New York, New York

Michael Cera, full of teenage angst and fringe-music fanaticism, takes on the Big Apple in the cutesy, indie flick, Nick & Norah’s Infinite Playlist

In this not-so-typical teen comedy, Micheal Cera is Nick O’Leary, guitar player for a queer-core band from New Jersey.
In this not-so-typical teen comedy, Micheal Cera is Nick O’Leary, guitar player for a queer-core band from New Jersey.
Credit: 
Supplied
Michael Cera and Kat Dennings chase the elusive indie band Where’s Fluffy? in Nick & Norah’s Infinite Playlist.
Michael Cera and Kat Dennings chase the elusive indie band Where’s Fluffy? in Nick & Norah’s Infinite Playlist.
Credit: 
Supplied

Let’s be nostalgic for a moment. Remember high school and how wildly awkwardly heart-breaking and heart-warming it was? And how belligerently drunk we got? And how we ran around town looking for the amazing yet illusive band du jour? Yeah, it was cute and things haven’t changed much.

Nick & Norah’s Infinite Playlist is an all-too-PG cute-overload of epic proportions worthy of the Warner Bros TV series 7th Heaven. Michael Cera plays the same delightful dork he always plays. In this case, he’s Nick O’Leary, the heart-broken fringe-music fanatic who is the one straight guy in The Jerk-Offs, a drummerless queer-core band from New Jersey.

Nick wallows in the throes of teenage angst trying to get over his whiny, superficial and—here’s the proverbial, yet timeless kicker—uber hot ex-girlfriend, Tris (Alexis Dziena). Tris loves male sexual attention, which is all-too-evident in her embarrassingly proto-sexy dance to Hot Chocolate’s “Sexy Thing” in the headlights of Nick’s Yugo by the Holland Tunnel. Then along comes Norah (Kat Dennings), the self-proclaimed straight-edge girl who picks Nick’s prodigal mix CDs out of the trash cans into which Tris tosses them, secretly in love with these sloppy seconds.

Complications arise on the fateful eve when the whole crew tromps into New York to catch a glimpse of the elusive indie band Where’s Fluffy. In a moment of desperation after her drunk tank-bound buddy Caroline (Ari Graynor) leaves her to sloppily mack on some beefcakes, Norah is caught alone, trying to prove to the incredulous Tris that she’s here with her “boyfriend” and not just a wallflower. When Tris calls Norah’s bluff, Norah serendipitously picks Nick for a spur-of-the-moment make-out-sesh and to cover as her boyfriend for five minutes, which turns into an ostensible lifetime.

What ensues is a night of chaos in the city that never sleeps as our two love-struck kids from Jersey navigate the thrill of NYC and young love, searching for the band of their dreams. Following Fluffy down the rabbit hole, they find a drag-queen-Jesus, anarchist-Zionists and Norah discovers that some boys are worth the underwire. But allow me to take a moment to wax lyrical on the figure of the female drunk, Caroline. The quintessential single party girl is ostensibly a warning sign to all us single chicks out there who don’t have boyfriends to tame our wily, feminine ways. But Caroline is the most powerful character in the film; she’s just Courtney-loving life, vomiting in ice cream freezers, sweet-talking food out of strangers, passing out in bus station bathrooms and fishing her cell phone—and more importantly—her gum out of barf-filled toilets.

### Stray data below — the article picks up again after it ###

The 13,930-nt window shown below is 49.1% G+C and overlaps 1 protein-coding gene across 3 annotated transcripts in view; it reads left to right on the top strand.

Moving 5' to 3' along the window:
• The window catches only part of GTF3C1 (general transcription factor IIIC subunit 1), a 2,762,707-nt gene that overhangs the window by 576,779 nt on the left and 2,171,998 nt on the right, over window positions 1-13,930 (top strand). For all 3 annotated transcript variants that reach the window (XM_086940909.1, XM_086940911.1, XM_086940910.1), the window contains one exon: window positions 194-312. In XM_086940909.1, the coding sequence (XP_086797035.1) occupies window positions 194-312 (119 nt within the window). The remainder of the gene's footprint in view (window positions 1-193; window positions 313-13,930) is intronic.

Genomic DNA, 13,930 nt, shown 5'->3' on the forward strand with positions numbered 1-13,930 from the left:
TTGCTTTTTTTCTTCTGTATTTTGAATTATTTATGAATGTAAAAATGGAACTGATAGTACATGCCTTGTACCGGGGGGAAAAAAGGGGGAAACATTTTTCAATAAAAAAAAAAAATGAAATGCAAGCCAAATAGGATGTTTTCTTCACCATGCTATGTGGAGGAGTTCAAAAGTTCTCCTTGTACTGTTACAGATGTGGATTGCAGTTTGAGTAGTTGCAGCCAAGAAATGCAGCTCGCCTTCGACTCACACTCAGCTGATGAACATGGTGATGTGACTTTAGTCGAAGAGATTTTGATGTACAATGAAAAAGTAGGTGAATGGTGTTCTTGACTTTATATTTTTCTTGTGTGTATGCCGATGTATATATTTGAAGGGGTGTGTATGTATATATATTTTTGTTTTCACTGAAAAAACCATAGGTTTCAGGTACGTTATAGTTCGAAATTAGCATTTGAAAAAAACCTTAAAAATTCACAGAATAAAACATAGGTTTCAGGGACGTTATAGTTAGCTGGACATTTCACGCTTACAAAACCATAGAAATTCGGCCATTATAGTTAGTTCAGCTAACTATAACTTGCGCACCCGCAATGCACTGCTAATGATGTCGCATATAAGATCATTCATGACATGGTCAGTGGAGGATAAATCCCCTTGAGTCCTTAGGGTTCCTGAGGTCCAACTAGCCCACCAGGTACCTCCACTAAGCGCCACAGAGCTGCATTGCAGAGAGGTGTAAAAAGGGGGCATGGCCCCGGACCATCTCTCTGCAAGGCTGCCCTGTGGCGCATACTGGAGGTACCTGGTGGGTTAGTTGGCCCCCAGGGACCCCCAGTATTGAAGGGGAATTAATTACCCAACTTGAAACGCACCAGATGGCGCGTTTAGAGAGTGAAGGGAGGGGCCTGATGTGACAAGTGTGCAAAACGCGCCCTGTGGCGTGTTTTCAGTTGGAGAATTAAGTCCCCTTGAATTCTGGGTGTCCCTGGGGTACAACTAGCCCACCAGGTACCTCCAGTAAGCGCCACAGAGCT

Caroline is the free bird that will not be caged by the virgin-bitch dichotomy implicitly touted in Nick & Norah’s through the characters of Norah and Tris. Although she doesn’t get either love or her comeuppance at the flick’s conclusion, Caroline gets something invaluable that neither Norah nor Tris gets: an unscripted future. Caroline successfully stirs the pot of female identity. But sometimes Nick and Norah’s is a little too militantly PG. The scene that made me throw in the towel was when Nick gives Norah her first orgasm on the leather couch at the Electric Lady Studios, where essentially every famous rock band in history has cut albums. Yes, that would indeed be a hot place to fool around and has been duly added to my fantasy list, but this inherent hotness is undermined by the fact that Norah had her pants on.

Call me old-fashioned, but I find it hard to believe that anyone could fully experience the ecstatic throes of sexual pleasure in any state other than sans pants. The folks at Depth of Field should’ve just bitten the bullet and gone 14A, so that the audience have received the authenticity they deserve. Because, really, who in their right mind, let alone a couple of randy eighteen-year-olds would keep their pants on in the Electric Lady Studios?

And yes, Nick and Norah, in their awkward-yet-impassioned romp accidentally left the soundboard on. I’m sure when the two of them break up in Nick and Norah’s Last Waltz, Nick will include the sounds of Norah’s first orgasm in his Road to Closure, Volume 73 mix for her.

Regardless, Nick and Norah’s Infinite Playlist is a cute little pedal-boat ride about getting over those individuals who are bad for us so that we can open ourselves up to those that are better for us. If we’re to believe Nick’s band mate’s gospel on the Beatles, they had it all right—all any of us wanna do is hold hands.

Nick & Norah’s Infinite Playlist will continue is now playing at the Capitol 7 Cinema (223 Princess Street).

For a review from the red carpet of the Toronto International Film Festival, please visit queensjournal.ca or see the September 16 issue of The Journal.

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